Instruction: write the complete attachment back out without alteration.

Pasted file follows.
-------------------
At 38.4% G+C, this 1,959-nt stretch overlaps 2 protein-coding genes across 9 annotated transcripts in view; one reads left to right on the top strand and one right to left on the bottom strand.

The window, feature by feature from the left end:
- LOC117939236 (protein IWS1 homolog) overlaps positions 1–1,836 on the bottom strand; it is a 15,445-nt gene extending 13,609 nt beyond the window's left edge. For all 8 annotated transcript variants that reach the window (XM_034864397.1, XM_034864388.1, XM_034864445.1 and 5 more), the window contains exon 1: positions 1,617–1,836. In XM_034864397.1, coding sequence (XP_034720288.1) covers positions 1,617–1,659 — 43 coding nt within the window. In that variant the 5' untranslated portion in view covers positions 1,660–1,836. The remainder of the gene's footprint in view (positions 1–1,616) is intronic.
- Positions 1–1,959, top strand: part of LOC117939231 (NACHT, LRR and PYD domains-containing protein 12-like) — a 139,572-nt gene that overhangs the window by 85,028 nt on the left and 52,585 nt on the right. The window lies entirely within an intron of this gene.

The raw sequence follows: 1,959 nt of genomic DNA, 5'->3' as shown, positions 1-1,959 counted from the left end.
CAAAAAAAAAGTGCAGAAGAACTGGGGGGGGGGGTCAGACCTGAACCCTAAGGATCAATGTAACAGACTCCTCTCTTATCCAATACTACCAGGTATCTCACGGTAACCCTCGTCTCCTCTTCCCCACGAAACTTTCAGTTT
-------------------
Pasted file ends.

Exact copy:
At 38.4% G+C, this 1,959-nt stretch overlaps 2 protein-coding genes across 9 annotated transcripts in view; one reads left to right on the top strand and one right to left on the bottom strand.

The window, feature by feature from the left end:
- LOC117939236 (protein IWS1 homolog) overlaps positions 1–1,836 on the bottom strand; it is a 15,445-nt gene extending 13,609 nt beyond the window's left edge. For all 8 annotated transcript variants that reach the window (XM_034864397.1, XM_034864388.1, XM_034864445.1 and 5 more), the window contains exon 1: positions 1,617–1,836. In XM_034864397.1, coding sequence (XP_034720288.1) covers positions 1,617–1,659 — 43 coding nt within the window. In that variant the 5' untranslated portion in view covers positions 1,660–1,836. The remainder of the gene's footprint in view (positions 1–1,616) is intronic.
- Positions 1–1,959, top strand: part of LOC117939231 (NACHT, LRR and PYD domains-containing protein 12-like) — a 139,572-nt gene that overhangs the window by 85,028 nt on the left and 52,585 nt on the right. The window lies entirely within an intron of this gene.

The raw sequence follows: 1,959 nt of genomic DNA, 5'->3' as shown, positions 1-1,959 counted from the left end.
CAAAAAAAAAGTGCAGAAGAACTGGGGGGGGGGGTCAGACCTGAACCCTAAGGATCAATGTAACAGACTCCTCTCTTATCCAATACTACCAGGTATCTCACGGTAACCCTCGTCTCCTCTTCCCCACGAAACTTTCAGTTT